smaller ones (holds roughly 20mm by 90): clamp_medium_2_plt.svg
If you’re going to use these files, you might want to check the measurements… tinker, adjust. They’re Inkscape .svg files… and I’ve got a strange laser-cutter which means I need to scale down images by 78.74015% for PLT files to come out the right size. I find it’s useful to put little (8mm diameter) dowels in strategic places to make the alignment easier for gluing.
Video of Guitar #0… which isn’t very good, but which possibly isn’t bad for a first attempt.
Need to fix:
1) make metallic, earthed bridge
2) earth everything that needs earthing electronics-wise
3) shift nut south. Sharpen it. Maybe use metal for that as well – zeroeth fret.
4) de-buzzify the box itself if possible
5) get planetary geared tuners
Partly because I have commitment issues, I’ve made the designs so you can swap the fronts.
This is a massive hassle, and no one will ever do it – but it does mean that if I get my shit together to actually sell these, then people will be able to design their own fronts. Or choose from galleries. Or design fronts for other people to buy. etc etc.
Here are the first 3 attempts:
The neck isn’t bent… that’s just the photo angle. Better be. If it is actually bent, there’s going to be the biggest tantrum humanity has ever seen. I think it’s ok though.
I think I’m going to go with the first one… the least photogenic (I think it might be the light/angle) but in real life it looks best. And if I decide down the track I’d like to do something different, I can. Modular you see. Replaceable.
(Word to the wise: Always do test-runs with cardboard first, because curved wood NEVER winds up doing what you think it’s going to)
This is the Pixie-Stick Guitar btw. It’s the small-scale one made out of off-cuts.
I’ve been putting this off for months. This is the one thing that I’m not sure I can do. It’s the scary bit.
So I looked at all the videos on the internets about how to install frets… and figured I needed some tools. It’s a bit like Western-Tradition magik this… if you want a sword to do invocations etc, then you need to make your own. Buying one doesn’t cut it – a ‘bought’ sword has psychic contaminants, so can’t be used for magic. So you make your own… and to achieve better purity, it’s best if you extract your own ore, and use tools that you’ve also made yourself… using tools you made to make them. So you’re kindof encapsulating the whole evolution of the sword-making tool-chain / tech, into a single instrument.
So with this, I figured I needed a hammer with a soft head, and lead shot inside it. I found some bits of wood from one of the (apple I think) trees that blew down in last-year’s hurricanes. Drilled them out, fitted them together etc:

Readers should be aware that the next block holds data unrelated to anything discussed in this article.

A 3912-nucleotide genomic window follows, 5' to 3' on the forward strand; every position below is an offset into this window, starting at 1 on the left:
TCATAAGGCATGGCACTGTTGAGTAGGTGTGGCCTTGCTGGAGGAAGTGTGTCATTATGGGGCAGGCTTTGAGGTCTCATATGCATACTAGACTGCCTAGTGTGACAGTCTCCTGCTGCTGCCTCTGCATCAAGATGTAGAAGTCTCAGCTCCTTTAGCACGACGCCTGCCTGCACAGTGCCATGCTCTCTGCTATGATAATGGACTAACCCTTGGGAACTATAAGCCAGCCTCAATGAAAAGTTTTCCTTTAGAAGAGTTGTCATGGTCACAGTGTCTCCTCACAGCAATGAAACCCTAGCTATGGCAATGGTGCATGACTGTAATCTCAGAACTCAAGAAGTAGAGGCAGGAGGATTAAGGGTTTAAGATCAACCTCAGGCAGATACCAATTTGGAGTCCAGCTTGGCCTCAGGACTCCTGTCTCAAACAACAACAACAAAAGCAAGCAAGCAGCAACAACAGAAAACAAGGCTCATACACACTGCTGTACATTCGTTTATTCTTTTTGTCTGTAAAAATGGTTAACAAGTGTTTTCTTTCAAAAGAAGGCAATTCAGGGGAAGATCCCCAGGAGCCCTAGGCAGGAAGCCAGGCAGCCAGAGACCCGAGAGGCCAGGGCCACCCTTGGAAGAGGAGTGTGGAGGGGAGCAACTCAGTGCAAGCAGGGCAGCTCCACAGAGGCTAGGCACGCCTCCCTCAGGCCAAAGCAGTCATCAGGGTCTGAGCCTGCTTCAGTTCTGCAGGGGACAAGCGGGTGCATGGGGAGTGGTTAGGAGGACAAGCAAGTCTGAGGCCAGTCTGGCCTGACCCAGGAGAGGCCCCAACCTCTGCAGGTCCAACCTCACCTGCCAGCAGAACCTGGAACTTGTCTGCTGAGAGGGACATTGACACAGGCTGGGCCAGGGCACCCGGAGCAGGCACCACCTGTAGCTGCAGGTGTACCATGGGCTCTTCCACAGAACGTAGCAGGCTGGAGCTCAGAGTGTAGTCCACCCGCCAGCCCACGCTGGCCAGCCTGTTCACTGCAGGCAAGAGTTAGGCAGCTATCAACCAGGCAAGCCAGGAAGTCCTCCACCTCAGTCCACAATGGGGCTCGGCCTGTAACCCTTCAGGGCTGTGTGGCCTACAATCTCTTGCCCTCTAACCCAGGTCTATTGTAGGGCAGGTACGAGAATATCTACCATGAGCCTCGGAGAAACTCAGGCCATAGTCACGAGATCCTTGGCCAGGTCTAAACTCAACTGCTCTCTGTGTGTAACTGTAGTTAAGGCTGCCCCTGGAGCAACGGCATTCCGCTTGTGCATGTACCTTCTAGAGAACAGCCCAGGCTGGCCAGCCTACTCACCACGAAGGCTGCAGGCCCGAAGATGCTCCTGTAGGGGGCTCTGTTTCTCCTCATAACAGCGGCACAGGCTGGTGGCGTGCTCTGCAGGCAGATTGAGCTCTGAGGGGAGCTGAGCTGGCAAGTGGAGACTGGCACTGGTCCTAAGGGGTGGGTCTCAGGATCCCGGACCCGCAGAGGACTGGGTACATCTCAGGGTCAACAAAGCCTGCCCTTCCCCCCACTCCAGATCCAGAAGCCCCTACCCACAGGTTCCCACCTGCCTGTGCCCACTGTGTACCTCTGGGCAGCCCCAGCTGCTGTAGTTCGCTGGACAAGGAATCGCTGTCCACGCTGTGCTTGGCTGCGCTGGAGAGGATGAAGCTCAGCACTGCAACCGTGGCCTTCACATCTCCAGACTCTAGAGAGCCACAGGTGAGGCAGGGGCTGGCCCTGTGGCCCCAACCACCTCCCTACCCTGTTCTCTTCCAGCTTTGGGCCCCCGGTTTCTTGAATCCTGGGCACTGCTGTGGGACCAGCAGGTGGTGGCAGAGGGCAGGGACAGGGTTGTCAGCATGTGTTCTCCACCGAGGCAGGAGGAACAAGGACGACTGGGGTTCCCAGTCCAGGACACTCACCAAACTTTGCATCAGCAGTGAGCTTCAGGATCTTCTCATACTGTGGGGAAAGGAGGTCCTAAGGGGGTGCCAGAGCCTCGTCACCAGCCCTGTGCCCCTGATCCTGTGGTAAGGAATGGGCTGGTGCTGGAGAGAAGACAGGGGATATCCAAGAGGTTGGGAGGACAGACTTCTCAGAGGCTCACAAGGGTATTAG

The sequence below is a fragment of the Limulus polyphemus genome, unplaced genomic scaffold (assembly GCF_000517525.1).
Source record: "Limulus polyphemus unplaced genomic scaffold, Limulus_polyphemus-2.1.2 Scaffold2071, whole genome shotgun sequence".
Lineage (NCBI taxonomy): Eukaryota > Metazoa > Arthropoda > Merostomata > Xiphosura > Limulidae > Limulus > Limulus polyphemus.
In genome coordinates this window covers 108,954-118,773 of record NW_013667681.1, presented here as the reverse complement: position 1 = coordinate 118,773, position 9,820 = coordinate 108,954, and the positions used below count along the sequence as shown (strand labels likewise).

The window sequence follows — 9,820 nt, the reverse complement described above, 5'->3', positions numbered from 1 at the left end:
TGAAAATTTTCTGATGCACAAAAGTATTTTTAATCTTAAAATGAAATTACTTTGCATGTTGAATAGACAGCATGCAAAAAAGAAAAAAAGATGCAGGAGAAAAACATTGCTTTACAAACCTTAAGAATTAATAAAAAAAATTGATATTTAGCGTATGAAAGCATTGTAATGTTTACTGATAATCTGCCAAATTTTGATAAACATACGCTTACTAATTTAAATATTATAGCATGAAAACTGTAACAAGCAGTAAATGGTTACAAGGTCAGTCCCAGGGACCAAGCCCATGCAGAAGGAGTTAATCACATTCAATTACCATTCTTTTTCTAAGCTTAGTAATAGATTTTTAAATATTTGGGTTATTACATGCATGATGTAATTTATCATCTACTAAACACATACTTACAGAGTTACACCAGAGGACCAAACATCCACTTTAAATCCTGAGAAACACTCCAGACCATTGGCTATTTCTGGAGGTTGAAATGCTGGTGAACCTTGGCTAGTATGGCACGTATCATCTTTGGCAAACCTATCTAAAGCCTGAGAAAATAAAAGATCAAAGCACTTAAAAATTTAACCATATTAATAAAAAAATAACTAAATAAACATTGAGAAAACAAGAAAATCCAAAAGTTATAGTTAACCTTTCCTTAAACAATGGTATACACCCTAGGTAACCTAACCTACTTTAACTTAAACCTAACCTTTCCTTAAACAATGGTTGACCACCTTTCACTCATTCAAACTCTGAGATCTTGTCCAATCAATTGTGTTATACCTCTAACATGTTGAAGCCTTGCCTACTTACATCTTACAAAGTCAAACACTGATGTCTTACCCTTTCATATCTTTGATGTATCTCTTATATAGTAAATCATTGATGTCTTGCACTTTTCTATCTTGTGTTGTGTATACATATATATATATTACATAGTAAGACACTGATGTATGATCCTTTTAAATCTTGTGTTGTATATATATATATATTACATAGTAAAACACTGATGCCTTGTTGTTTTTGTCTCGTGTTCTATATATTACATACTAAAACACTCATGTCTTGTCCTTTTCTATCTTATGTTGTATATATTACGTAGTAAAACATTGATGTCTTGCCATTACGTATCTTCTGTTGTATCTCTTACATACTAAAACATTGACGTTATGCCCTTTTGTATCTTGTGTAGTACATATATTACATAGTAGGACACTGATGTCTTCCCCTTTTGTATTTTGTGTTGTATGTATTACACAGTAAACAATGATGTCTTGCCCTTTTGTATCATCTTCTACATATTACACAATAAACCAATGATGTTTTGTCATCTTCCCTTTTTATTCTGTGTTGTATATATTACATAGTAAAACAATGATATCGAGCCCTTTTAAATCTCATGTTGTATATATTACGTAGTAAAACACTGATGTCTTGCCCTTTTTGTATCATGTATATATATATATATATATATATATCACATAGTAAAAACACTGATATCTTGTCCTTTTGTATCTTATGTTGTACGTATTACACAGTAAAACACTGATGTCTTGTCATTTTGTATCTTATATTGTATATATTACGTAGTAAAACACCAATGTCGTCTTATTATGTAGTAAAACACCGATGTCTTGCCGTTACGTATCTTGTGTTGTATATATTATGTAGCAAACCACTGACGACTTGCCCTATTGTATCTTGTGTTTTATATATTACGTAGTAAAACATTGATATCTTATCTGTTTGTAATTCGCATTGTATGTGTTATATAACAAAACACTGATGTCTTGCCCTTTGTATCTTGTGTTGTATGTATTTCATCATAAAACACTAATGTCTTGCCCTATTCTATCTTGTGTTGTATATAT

And then attempted to make my own lead-shot… by melting lead and dripping it into a bucket of water. The key to this is having the temperature of the lead as low as possible. Otherwise the drops of lead explode when they hit the water… the ones that don’t explode look a little bit like teardrops… or swans. In the trade, this sort of shot is called “Swanshot”.
To me they looked more like tribolites, but then I wasn’t getting the temperature right
Wound up with this… which I had to redo a couple of times to get rid of all the bits that looked like cornflakes
Then put them into the hammer, and blocked up the hole.
Works like a dream. Weird when that happens.
I also found that I needed a fret-bender… because even with a flat fretboard like I’m using, it’s easier to get the frets to behave if they’re curved.
Which also works like a dream.
I also made a rudimentary fret-pusher to use with a drill press
And lastly, I’ve found it’s really useful to have a bit or perspex with a hole cut in it the same size/shape as the wire cross section, so you can force the tang to point down. With this one it kindof works like a pendulum, automatically making the fretwire sit vertically.
So there you go. I’ve found it’s easiest not to cut all the bits of fretwire to the right length first, but to cut (with a dremel) as I go. ie: install a long bit of wire, then cut it off to the right length.
I put glue in the slots first, then applied super-glue to the join between fret and wood to fill any gaps… for no other reason than the internets told me to. This is a bit of a pain to clean off the wood afterwards. Got to be a better way.
But anyway… after about 30 minutes of filing, polishing, wound up with this:
Which is a bit scruffy, but not bad for a first try.
– make tool to check that fret slots are exactly the right depth. Maybe just a marker on a saw.
– clean up excess glue straight away
– maybe not use super glue in the join
– try doing all this before shaping the neck, so I’m working on a flat surface, rather than treading on eggshells around a finished finish. Mind you, then I’ll be treading on eggshells re: the fretboard when shaping the neck. It probably is a whole lot easier to use a separate fretboard.